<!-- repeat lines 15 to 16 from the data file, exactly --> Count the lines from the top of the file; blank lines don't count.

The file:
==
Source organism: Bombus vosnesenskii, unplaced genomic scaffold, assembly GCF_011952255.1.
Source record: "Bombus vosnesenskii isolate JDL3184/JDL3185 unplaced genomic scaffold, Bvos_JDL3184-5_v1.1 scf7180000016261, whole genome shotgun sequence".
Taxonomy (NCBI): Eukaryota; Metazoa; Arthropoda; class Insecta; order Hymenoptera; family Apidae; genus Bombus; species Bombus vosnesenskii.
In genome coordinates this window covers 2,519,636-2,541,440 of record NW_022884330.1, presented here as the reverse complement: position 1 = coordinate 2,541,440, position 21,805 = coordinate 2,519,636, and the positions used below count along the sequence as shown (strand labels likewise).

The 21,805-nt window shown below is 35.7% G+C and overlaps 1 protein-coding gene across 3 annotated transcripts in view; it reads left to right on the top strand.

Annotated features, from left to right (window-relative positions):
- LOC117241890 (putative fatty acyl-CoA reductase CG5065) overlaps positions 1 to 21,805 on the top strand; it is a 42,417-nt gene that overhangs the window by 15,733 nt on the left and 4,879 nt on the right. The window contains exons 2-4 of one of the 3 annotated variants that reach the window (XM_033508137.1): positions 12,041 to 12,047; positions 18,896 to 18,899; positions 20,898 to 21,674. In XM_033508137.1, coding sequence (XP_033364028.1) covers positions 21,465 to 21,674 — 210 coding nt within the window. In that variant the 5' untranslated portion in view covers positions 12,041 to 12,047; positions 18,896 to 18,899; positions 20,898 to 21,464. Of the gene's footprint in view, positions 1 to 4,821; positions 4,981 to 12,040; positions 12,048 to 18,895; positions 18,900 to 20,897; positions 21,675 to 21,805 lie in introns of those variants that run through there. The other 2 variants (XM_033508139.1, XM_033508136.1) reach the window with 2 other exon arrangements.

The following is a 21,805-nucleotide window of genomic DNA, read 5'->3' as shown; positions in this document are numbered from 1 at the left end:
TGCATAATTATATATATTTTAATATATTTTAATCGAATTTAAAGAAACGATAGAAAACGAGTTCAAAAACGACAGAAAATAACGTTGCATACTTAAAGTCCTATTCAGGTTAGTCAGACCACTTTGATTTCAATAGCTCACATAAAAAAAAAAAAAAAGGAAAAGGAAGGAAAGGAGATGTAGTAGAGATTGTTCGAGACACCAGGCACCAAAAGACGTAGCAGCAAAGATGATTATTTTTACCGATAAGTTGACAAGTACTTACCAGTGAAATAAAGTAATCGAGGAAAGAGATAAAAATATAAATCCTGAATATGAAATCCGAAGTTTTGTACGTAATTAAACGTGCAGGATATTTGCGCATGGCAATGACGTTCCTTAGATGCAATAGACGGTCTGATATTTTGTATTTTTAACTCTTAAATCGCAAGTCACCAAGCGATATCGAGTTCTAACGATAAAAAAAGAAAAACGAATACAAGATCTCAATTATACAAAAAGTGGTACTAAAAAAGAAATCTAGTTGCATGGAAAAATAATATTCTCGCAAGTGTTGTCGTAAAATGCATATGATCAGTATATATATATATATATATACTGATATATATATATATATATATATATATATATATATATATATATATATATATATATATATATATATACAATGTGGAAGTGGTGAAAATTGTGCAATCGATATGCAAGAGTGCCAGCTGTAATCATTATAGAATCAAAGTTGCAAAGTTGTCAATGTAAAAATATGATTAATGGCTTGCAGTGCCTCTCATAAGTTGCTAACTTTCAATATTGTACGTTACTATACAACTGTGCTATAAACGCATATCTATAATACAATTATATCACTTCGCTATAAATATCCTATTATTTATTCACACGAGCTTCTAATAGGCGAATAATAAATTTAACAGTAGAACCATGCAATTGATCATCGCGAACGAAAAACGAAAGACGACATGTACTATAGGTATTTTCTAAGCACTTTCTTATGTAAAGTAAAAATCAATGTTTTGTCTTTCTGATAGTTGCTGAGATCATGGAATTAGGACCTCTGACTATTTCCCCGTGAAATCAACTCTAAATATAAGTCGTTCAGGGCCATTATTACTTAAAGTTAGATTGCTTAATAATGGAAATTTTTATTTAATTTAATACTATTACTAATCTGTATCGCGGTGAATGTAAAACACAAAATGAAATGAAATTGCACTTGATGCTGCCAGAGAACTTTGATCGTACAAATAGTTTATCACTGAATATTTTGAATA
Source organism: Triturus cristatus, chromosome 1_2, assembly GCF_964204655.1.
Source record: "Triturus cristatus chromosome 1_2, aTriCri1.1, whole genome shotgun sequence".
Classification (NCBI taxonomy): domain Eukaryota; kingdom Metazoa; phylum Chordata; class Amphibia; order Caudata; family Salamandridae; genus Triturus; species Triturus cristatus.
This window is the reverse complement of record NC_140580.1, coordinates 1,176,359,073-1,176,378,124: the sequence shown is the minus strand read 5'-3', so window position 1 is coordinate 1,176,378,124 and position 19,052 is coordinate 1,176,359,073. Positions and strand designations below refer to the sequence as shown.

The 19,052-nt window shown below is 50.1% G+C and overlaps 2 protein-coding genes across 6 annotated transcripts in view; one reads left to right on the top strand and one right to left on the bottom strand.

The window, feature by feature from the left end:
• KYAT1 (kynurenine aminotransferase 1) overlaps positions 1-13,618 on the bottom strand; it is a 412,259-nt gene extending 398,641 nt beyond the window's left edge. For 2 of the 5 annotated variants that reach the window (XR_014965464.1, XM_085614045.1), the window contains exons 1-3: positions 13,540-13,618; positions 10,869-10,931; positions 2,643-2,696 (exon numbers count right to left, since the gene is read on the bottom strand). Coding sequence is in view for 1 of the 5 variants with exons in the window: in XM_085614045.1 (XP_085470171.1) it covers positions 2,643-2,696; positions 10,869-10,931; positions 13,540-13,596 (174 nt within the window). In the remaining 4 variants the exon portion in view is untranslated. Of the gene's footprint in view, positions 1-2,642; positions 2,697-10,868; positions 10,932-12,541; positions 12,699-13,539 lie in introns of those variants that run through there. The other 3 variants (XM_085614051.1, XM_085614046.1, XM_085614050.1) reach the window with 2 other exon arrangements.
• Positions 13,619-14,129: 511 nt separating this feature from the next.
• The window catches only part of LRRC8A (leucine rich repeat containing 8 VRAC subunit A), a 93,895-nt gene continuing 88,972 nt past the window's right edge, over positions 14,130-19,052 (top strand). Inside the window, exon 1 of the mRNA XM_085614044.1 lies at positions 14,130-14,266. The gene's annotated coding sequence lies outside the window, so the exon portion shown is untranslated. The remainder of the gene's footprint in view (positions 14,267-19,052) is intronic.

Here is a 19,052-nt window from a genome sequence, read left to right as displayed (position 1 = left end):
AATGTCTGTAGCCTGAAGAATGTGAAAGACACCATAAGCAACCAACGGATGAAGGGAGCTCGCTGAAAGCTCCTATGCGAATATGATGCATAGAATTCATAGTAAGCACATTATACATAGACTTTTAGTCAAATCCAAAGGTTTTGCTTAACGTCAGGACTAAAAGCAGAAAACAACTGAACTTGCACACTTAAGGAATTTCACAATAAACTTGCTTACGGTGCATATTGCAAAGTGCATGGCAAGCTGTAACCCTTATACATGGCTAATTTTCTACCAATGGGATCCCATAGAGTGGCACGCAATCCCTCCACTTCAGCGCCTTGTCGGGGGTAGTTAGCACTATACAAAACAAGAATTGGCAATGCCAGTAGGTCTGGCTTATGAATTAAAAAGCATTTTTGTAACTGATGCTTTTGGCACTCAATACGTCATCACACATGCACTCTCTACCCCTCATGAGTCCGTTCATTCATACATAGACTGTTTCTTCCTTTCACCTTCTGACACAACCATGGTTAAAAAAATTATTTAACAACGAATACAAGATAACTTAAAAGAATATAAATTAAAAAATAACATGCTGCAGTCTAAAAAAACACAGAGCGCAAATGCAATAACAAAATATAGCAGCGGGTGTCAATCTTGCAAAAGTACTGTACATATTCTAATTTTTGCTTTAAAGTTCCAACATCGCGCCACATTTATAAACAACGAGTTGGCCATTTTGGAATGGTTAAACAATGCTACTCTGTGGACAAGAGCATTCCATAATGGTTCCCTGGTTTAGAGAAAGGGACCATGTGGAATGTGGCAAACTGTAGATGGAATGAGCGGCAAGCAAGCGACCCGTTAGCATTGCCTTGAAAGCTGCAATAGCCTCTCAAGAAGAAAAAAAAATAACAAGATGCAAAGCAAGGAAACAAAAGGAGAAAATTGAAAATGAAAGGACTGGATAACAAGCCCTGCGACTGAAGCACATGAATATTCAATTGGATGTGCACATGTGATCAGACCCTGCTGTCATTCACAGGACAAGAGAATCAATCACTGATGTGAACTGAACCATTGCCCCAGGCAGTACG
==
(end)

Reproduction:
The window, feature by feature from the left end:
• KYAT1 (kynurenine aminotransferase 1) overlaps positions 1-13,618 on the bottom strand; it is a 412,259-nt gene extending 398,641 nt beyond the window's left edge. For 2 of the 5 annotated variants that reach the window (XR_014965464.1, XM_085614045.1), the window contains exons 1-3: positions 13,540-13,618; positions 10,869-10,931; positions 2,643-2,696 (exon numbers count right to left, since the gene is read on the bottom strand). Coding sequence is in view for 1 of the 5 variants with exons in the window: in XM_085614045.1 (XP_085470171.1) it covers positions 2,643-2,696; positions 10,869-10,931; positions 13,540-13,596 (174 nt within the window). In the remaining 4 variants the exon portion in view is untranslated. Of the gene's footprint in view, positions 1-2,642; positions 2,697-10,868; positions 10,932-12,541; positions 12,699-13,539 lie in introns of those variants that run through there. The other 3 variants (XM_085614051.1, XM_085614046.1, XM_085614050.1) reach the window with 2 other exon arrangements.